Paper managers: Andrew Cunningham (Michaelmas Term), Natalie Kaoukji (Lent & Easter Terms)
This paper is also offered as Minor Subject 113 in Part II Biological and Biomedical Sciences (BBS).
|Thu 3pm (weeks 1–4)|
|Medicine and Society in Graeco-Roman Antiquity|
Rebecca Flemming, David Leith
|Fri 12noon (weeks 1–8)|
Peter Jones, Jennifer Rampling
|Thu 3pm (weeks 5–8)|
|Tue 2pm (weeks 1–4)|
|Early Modern Medicine|
Karin Ekholm, Natalie Kaoukji, Hannah Newton
|Fri 12noon (weeks 1–8)|
This paper covers medical knowledge and practices in the ancient, medieval and early modern periods. Themes include understandings of the body and of disease; the status of medical knowledge; patient-practitioner relationships; the medical marketplace; sex and reproduction; and medicine, magic and religion.
[Daniel Defoe,] A Journal of the Plague Year (1722; Penguin, 1966)
Andrew Cunningham (4 seminars, Michaelmas Term)
Daniel Defoe's A Journal of the Plague Year ('being observations or memorials of the most remarkable occurrences, as well public as private, which happened in London during the last great visitation in 1665. Written by a Citizen who continued all the while in London. Never made public before') was first published anonymously in 1722 as a supposed account of the London plague of 1665. It is a fictional reconstruction based on true accounts, and has been the model of every historical account of great cities in times of epidemic siege or occupation. It is also a masterpiece of English writing.
Medicine and Society in Graeco-Roman Antiquity
Rebecca Flemming, David Leith (8 lectures, Michaelmas Term)
This course explores key themes in the development of the learned medical tradition in classical antiquity in its social and historical context, from the first Greek medical writings of the Hippocratic Corpus, through the explosion of medical activity (including systematic human dissection and vivisection) in Hellenistic Alexandria, to the great medical system building of Galen and his rivals in imperial Rome and beyond. These themes include relations between medicine and religion, questions of political patronage, and imperial context, the place of medicine, its theories and practices, within wider culture and society, women as patients and healers, and the construction of medical authority.
Peter Jones, Jennifer Rampling (8 lectures, Michaelmas & Lent Terms)
In medieval Europe, a new kind of medical learning, based on natural philosophy, resulted in new ways of talking about, teaching and practising medicine. This course investigates these changes from 1000–1500: from the early medieval 'medical landscape' of healers and the rise of university medicine, to the catastrophe of the Black Death and the rise of astrology and alchemy. Topics include Graeco-Arabic medicine, medical education and practice, religious and magical healing, pestilence, death, and the experience of being ill in the Latin Middle Ages.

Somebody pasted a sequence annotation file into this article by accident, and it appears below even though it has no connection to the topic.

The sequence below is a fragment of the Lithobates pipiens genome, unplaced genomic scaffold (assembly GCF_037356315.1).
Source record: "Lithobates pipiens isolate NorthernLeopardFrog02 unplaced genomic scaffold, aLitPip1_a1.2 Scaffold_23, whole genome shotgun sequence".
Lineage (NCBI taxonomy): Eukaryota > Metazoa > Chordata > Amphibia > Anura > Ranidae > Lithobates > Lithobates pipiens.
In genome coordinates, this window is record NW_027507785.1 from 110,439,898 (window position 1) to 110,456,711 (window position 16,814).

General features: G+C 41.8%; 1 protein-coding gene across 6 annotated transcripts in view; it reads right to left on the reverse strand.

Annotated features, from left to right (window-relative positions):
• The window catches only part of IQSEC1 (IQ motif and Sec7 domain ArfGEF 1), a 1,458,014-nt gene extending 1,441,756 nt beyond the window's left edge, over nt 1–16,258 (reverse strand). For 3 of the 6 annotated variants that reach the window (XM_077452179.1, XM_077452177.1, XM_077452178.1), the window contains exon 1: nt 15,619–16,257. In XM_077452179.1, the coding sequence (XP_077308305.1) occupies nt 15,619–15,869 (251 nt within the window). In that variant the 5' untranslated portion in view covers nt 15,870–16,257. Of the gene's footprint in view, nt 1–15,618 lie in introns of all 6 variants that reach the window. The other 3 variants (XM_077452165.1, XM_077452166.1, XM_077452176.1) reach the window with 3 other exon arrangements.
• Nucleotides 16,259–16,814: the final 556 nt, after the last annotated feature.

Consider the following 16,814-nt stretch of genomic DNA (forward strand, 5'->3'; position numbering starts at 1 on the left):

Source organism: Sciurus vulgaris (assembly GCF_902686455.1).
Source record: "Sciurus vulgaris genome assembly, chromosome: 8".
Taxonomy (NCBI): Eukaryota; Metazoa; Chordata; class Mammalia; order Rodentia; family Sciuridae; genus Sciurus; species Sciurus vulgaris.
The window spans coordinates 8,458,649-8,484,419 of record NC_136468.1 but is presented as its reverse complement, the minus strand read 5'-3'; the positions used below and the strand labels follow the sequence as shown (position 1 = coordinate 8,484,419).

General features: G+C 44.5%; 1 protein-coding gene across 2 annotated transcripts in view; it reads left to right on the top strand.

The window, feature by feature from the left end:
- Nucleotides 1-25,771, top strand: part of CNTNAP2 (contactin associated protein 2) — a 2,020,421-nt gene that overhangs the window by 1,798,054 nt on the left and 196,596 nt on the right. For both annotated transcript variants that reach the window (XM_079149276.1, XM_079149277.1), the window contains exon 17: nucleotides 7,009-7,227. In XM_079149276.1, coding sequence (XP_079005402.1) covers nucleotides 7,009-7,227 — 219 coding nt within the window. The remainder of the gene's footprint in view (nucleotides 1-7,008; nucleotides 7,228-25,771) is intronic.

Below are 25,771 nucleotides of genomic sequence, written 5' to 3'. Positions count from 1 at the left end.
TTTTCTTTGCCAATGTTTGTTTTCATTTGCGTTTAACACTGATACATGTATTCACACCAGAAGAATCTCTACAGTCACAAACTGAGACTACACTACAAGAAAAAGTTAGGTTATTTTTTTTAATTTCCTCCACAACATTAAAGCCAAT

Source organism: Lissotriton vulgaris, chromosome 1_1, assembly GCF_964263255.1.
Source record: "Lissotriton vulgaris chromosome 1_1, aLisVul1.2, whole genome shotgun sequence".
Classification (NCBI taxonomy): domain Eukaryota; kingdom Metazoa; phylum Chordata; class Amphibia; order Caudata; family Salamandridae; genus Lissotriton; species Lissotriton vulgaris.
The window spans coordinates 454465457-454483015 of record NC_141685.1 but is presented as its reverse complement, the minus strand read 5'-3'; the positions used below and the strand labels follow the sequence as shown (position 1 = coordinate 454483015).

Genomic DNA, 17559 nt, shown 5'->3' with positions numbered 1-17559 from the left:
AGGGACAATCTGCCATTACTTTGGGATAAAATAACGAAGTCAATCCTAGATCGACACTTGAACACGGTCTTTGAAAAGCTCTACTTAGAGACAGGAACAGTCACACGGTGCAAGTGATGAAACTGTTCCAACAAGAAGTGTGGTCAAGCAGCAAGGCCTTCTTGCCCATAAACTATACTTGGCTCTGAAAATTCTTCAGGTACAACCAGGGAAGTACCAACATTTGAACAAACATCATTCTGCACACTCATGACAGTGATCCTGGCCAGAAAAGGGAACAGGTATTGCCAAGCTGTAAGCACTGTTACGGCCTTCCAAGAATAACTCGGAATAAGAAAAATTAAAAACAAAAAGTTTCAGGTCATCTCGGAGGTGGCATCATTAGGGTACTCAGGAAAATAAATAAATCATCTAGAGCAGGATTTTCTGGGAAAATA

Early Modern Medicine
Karin Ekholm, Natalie Kaoukji, Hannah Newton (8 lectures, Lent Term)
These lectures provide an overview of medicine in early modern Europe (1550–1750). We will examine ways in which Greek and Arab medicine, anatomy and natural philosophy were foundational to medical theory and practices, and how these ancient and medieval views came under attack. Central themes of the course include change and continuity in theories of the body and disease, practices of maintaining health and healing, experiences of patients, and in the broad spectrum of practitioners available. We will study how different practitioners were trained and how they interacted both with each other and their patients. During this period important discoveries were made in anatomical theatres, in alchemical laboratories, in the New World and under microscopes, and we consider their influence on medical theory and practice. In addition to drawing upon learned and vernacular medical, religious and literary texts, there will be significant attention on what contemporary illustrations and paintings can teach us about the history of early modern medicine.
For introductions to the subject, see:
- Porter, Roy, The Greatest Benefit to Mankind (1997)
- Siraisi, Nancy, Medieval and Early Renaissance Medicine (1990)
- Elmer, Peter (ed), Healing Arts: Health, Disease and Society in Europe, 1500–1800 (2004)
For studies of particular periods, places and practitioners, see:
- Cook, Harold, Trials of an Ordinary Doctor: Joannes Groenevelt in Seventeenth-Century London (1994)
- Cunningham, Andrew, The Anatomical Renaissance: The Resurrection of the Anatomical Projects of the Ancients (1997)
- Duden, Barbara, The Woman Beneath the Skin: A Doctor's Patients in Eighteenth-Century Germany, trans. Thomas Dunlap (1991)
- Fissell, Mary, Vernacular Bodies: The Politics of Reproduction in Early Modern England (2004)
- King, Helen, Hippocrates' Woman: Reading the Female Body in Ancient Greece (1998)
- Lloyd, Geoffrey, In the Grip of Disease: Studies in the Greek Imagination (2003)
- MacDonald, Michael, Mystical Bedlam: Madness, Anxiety and Healing in Seventeenth-Century England (1981)
- French, Roger, Medicine Before Science: The Rational and Learned Doctor from the Middle Ages to the Enlightenment (2003)
- Nutton, Vivian, Ancient Medicine (2004)
- Pelling, Margaret, The Common Lot: Sickness, Medical Occupations and the Urban Poor in Early Modern England (1998)
- Siraisi, Nancy, The Clock and the Mirror: Girolamo Cardano and Renaissance Medicine (1997)
For lighter reading, see:
- Cobb, Matthew, The Egg and Sperm Race: The Seventeenth-Century Scientists Who Unlocked the Secrets of Sex and Growth (2006)
- Manzoni, Alessandro, The Betrothed (1827)
- Pears, Iain, An Instance of the Fingerpost (1997)
- Tomalin, Claire, Samuel Pepys: The Unequalled Self (2002)